It took decades and decades for other practitioners, such as chiropractors, to gain licensure; and there is a legal patchwork among states for practitioners such as acupuncturists and naturopathic physicians. Nurses, of course, are largely dependent on physician supervision or at least collaboration in many states; and physician assistants and medical assistants must have physician supervision as defined under state law.
Medical licensing laws are TSN statutes. There is an absolute prohibition. Corporate practice of medicine extends the prohibition to corporations and business entities.
The idea of health coaching is to find a wedge in the law, so to speak, where one can practice without running afoul of these TSN prohibitions.
It’s a carve-out from the prohibition, as opposed to an activity that is explicitly allowed by law.
See for example:
Are you wanting to move your medical practice or other clinical healthcare practice into more of an coaching service? Worried about telemedicine laws and unlicensed practice rules? Wanting to [...]
Physician health coaching raises telemedicine issues, as it’s challenging (but not impossible) for medical doctors (like any professional) to remove the professional hat. Below.
Health Coaching Online Ventures
Some of our healthcare clients are individuals who want to launch a health coaching practice—for example, it could be a person who does not have a healthcare license but wants to do Reiki, nutritional counseling, or something else; or a physician who wants to function as a health coach in a state where the physician is not licensed (or online). Others are business that want to operate a health coaching arm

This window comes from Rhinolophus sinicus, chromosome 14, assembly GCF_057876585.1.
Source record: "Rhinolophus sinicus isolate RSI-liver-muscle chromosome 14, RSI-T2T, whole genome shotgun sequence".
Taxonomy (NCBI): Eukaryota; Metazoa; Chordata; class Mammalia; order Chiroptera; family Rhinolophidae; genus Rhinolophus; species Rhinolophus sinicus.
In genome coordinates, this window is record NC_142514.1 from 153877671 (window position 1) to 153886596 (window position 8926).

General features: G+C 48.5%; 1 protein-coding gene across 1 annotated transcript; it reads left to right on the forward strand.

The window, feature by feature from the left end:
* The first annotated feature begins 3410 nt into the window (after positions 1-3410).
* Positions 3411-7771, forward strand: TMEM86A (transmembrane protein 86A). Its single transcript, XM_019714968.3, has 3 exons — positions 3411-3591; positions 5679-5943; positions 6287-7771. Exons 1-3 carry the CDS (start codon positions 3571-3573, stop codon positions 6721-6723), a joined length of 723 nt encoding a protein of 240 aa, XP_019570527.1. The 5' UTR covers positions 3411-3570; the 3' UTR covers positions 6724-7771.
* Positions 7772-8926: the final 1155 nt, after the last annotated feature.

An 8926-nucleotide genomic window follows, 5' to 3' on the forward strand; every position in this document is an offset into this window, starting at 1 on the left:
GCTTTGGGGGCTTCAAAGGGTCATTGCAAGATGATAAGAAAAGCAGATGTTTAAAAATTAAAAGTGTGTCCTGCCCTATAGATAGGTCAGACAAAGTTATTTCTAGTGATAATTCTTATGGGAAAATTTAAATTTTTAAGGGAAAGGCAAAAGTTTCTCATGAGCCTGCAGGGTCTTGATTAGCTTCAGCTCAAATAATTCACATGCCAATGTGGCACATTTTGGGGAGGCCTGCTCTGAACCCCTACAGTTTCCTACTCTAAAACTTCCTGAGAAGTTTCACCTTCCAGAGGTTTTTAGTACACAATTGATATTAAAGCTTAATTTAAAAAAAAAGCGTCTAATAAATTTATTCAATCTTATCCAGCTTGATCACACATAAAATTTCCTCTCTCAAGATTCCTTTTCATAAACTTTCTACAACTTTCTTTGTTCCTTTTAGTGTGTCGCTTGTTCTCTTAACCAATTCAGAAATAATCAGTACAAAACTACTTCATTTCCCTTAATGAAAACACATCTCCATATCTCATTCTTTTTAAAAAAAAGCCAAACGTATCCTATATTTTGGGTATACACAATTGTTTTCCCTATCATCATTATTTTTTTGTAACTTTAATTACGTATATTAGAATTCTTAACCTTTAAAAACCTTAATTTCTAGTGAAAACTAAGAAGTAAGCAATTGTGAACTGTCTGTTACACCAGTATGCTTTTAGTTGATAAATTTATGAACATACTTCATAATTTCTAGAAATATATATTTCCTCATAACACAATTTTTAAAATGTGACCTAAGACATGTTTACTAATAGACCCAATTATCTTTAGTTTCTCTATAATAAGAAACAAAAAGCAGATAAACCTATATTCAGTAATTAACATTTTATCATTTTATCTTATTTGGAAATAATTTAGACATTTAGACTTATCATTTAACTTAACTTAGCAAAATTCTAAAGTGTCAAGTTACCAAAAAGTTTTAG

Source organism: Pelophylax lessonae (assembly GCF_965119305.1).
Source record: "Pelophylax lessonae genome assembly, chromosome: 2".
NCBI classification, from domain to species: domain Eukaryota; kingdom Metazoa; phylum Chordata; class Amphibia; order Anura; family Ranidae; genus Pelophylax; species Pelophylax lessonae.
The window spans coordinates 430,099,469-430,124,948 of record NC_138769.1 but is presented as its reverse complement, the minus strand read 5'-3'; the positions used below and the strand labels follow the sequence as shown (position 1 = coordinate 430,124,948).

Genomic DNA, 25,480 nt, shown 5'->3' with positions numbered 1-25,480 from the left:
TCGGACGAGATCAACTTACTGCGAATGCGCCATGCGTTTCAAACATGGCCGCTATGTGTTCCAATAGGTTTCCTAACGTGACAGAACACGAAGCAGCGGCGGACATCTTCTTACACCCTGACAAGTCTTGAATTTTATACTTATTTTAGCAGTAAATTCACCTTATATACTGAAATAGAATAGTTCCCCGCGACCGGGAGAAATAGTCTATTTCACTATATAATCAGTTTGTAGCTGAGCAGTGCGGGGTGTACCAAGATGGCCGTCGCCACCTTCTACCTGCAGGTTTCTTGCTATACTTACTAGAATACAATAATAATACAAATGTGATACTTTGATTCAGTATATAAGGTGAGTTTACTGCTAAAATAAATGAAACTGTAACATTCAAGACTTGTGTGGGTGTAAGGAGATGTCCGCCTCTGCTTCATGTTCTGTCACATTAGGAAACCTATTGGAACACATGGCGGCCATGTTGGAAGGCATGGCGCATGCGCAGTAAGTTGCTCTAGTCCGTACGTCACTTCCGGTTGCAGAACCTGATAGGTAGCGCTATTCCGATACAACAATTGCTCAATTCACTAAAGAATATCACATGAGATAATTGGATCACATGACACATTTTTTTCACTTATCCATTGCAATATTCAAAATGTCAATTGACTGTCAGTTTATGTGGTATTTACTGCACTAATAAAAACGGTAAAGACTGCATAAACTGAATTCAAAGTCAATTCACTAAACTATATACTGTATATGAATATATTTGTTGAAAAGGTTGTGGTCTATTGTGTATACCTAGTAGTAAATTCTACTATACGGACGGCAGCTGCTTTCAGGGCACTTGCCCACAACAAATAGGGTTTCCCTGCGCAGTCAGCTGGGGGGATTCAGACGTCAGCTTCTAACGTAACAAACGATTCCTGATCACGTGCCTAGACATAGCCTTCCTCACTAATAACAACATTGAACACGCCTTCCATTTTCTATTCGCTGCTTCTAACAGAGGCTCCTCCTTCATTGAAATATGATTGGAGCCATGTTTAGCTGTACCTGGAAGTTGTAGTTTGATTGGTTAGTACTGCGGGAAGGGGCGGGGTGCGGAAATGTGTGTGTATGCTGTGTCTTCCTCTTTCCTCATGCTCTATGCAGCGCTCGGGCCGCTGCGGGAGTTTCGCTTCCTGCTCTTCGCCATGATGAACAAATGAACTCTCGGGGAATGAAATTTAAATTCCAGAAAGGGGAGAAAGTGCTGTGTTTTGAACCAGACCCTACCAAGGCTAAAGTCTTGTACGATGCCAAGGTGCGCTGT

One of our business clients was relying on a physician who had his medical license suspended, and wanted to operate as a “health coach” in the interim.
Sometimes we may advise that the MD, chiropractor, or other healthcare licensee have a prominent asterisk disclaiming their license and role and clarifying—so that the marketing is clear—that they are functioning in a non-licensed, healthcare coaching role.
Sometimes we will advise that the physician, chiropractor or other healthcare licensee (or non-licensed individual) who wants to function as health coach, in fact stay away from activities that could put them back in the licensed realm, such as:
- Reviewing and interpreting lab tests
- Reviewing and interpreting genetic data
- Making treatment plans based on lab tests, genetic data, medical questionnaires, health history, or other information
Ironically, individuals can get their own lab tests, genetic data, and other information, and make their own treatment decisions based on all of this material; but when this is given by the “health coach,” then can be risk of charges of:
- Unlicensed practice of medicine
- Unlicensed practice of psychology
- Unlicensed practice of nutrition or dietetics
- Unlicensed practice of genetics counseling
- Unlicensed practice of other professions
Licensure is a big deal, and the State takes it seriously. It’s important to read the statutes, regulations, cases, and the Boards’ policy statements to understand the legal boundaries. Only then can someone craft a “health coaching” practice or business that doesn’t waive the red flag at enforcement authorities.
“Health coaching” is a term lots of practitioners want to use. But remember that there are few, if any, laws that expressly allow someone to set themselves up as a “health coach.” Licensing laws control, and enforcement priorities shift from state to state. Always consult a healthcare lawyer before shifting into a health coaching business or practice.